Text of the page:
A tangled Webb: Virginia’s one-term senator aims for the White House

Does former Virginia Senator Jim Webb
stand a chance as a presidential candidate?  Photo: Katie Falkenberg/Washington Times/Zuma Press Does former Virginia Senator Jim Webb stand a chance as a presidential candidate? Photo: Katie Falkenberg/Washington Times/Zuma Press

Odd Dominion is an unabashedly liberal, bi-monthly op-ed column covering Virginia politics.

If you had asked us a month ago to name which politician would be the first to officially challenge Hillary Clinton’s (as yet unannounced) bid for the Democratic presidential nomination, we probably would have picked former Maryland Governor Martin O’Malley, or perhaps Vermont’s rumpled socialist Senator Bernie Sanders. And if you had asked us to narrow it down to just politicians from Virginia, we probably would have picked Mark Warner before we thought of Jim Webb.

Yes, there were rumors that Webb was considering a bid, but we just couldn’t believe that a man who so hated the Senate’s glacial pace and forced glad-handing that he quit after one term would actually mount a campaign. But there he is, all over the YouTubes, looking like a guy in a get-rich-quick infomercial as he ponderously intones that “thousands of concerned Americans from across the political spectrum have urged me to run for President.”

Of course, this was just an announcement that Webb is forming a presidential exploratory committee, but the fact that he was first out of the gate implies that he really thinks he can give Clinton a run for her money (and believe us, there will be a lot of money).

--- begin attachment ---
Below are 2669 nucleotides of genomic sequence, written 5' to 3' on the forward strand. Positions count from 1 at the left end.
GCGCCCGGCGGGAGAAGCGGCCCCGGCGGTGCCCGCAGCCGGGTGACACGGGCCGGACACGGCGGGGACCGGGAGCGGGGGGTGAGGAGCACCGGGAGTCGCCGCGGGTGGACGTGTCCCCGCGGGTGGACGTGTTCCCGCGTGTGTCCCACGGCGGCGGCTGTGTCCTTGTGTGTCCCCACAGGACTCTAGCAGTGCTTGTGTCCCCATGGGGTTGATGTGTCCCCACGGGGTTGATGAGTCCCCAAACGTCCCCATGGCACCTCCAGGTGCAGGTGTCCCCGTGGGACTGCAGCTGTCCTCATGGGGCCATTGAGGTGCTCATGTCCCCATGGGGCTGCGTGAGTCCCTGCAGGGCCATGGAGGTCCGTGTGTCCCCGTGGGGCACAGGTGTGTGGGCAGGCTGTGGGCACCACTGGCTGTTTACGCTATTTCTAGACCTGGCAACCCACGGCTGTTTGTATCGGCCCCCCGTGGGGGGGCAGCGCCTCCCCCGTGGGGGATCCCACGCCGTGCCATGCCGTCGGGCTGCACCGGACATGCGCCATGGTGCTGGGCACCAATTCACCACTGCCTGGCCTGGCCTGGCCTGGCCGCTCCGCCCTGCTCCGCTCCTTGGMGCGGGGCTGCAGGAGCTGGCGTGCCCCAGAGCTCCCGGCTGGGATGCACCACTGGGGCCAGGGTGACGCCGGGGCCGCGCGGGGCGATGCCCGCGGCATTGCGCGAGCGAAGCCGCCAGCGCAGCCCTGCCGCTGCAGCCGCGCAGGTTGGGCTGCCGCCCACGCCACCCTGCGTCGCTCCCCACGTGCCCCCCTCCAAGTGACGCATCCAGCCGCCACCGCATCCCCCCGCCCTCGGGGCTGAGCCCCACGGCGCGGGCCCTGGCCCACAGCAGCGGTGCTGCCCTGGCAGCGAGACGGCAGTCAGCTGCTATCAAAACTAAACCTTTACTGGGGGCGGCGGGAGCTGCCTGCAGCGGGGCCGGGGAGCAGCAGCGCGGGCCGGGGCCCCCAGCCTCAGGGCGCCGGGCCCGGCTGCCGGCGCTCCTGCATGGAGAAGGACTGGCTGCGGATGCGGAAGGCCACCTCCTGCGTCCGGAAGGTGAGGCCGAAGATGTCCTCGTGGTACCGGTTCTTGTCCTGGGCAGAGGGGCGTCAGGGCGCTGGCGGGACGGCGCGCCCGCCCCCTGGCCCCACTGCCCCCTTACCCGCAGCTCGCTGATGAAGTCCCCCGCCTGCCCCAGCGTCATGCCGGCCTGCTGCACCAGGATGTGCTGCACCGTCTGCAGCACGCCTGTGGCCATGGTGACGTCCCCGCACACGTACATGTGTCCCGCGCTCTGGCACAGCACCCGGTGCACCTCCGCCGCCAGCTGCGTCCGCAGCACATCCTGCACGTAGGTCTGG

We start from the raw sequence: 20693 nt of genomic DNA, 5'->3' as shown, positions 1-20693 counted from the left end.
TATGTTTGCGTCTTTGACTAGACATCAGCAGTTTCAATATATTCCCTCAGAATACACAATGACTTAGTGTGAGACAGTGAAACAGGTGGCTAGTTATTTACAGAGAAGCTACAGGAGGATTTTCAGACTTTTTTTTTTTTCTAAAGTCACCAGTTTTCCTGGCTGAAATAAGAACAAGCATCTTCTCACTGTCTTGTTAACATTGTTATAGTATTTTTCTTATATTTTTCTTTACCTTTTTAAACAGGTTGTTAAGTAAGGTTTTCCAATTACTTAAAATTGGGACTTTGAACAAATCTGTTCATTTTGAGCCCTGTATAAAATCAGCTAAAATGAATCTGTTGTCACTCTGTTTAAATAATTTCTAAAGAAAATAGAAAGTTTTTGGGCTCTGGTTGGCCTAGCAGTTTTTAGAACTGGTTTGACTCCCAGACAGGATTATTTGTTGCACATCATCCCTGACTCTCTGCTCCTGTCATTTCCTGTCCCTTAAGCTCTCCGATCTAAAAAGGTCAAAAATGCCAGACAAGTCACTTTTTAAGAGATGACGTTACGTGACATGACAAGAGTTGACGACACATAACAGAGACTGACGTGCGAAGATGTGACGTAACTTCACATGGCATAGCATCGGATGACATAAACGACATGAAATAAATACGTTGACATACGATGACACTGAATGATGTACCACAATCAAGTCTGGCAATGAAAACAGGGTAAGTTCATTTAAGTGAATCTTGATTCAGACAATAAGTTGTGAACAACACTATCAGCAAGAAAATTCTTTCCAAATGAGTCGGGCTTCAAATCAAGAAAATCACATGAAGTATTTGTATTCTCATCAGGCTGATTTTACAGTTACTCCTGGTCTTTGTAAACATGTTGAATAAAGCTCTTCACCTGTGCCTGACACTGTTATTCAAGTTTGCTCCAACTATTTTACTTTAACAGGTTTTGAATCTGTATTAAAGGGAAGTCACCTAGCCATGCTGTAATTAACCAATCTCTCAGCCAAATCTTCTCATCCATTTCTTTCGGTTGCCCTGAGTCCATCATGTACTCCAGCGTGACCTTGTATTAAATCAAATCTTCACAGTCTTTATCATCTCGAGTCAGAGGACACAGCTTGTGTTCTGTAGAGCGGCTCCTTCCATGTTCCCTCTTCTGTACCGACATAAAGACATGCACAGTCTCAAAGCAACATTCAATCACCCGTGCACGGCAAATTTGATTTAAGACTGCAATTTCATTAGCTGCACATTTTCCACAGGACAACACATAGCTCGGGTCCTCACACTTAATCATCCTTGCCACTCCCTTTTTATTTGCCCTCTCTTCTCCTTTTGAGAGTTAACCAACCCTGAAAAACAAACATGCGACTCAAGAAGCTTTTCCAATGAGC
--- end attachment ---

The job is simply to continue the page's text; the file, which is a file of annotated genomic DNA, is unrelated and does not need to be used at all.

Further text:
One thing Webb makes clear in his announcement is that he will be running as a uniter and a centrist, someone who can “create an environment where leaders from both parties and from all philosophies would feel compelled to work together for the good of the country.” How this differentiates him from Hillary Clinton he doesn’t exactly say.

Don’t get us wrong—we like Jim Webb. We find his pugnacious, no-bullshit attitude refreshing, and enjoyed how willfully he ignored political niceties while he was in office (this is, after all, a man who began his Senate career by walking angrily away from President George W. Bush at a White House reception, and was rumored to carry a concealed weapon in the capitol—rumors fueled by the fact that one of his aides was arrested entering the Russell Senate Office Building with a briefcase containing a loaded pistol and two full magazines). But the idea that he can wrest the Democratic nomination from Hillary by being even more pragmatic and compromising seems laughable, at best.

As if to underscore the size of Webb’s challenge, President Obama completely eclipsed his announcement less than 24 hours later by announcing a set of sweeping changes to the U.S. government’s immigration policies. Even though the changes were relatively modest, and well within the historical norm (almost every president since JFK has taken similar executive action), the GOP promptly exploded into apoplexy, with various Republican members of Congress threatening government shutdown, impeachment and worse.

In a revealing profile of Webb in The New Yorker, Ryan Lizza reports that, according to friends, what might really be driving Webb’s presidential ambitions is a sense that his contributions as a senator (including a suggestion to then-Secretary of State Clinton that the U.S. normalize relations with Burma) were never sufficiently acknowledged. True or not, it’s definitely the most believable explanation we’ve heard for the man’s quixotic presidential quest.

The question is, can a one-term senator well out of the public eye ride a political grudge all the way to the White House? A quick shake of the Odd Dominion Magic 8 Ball gives the answer we suspected all along: “Outlook not so good.”

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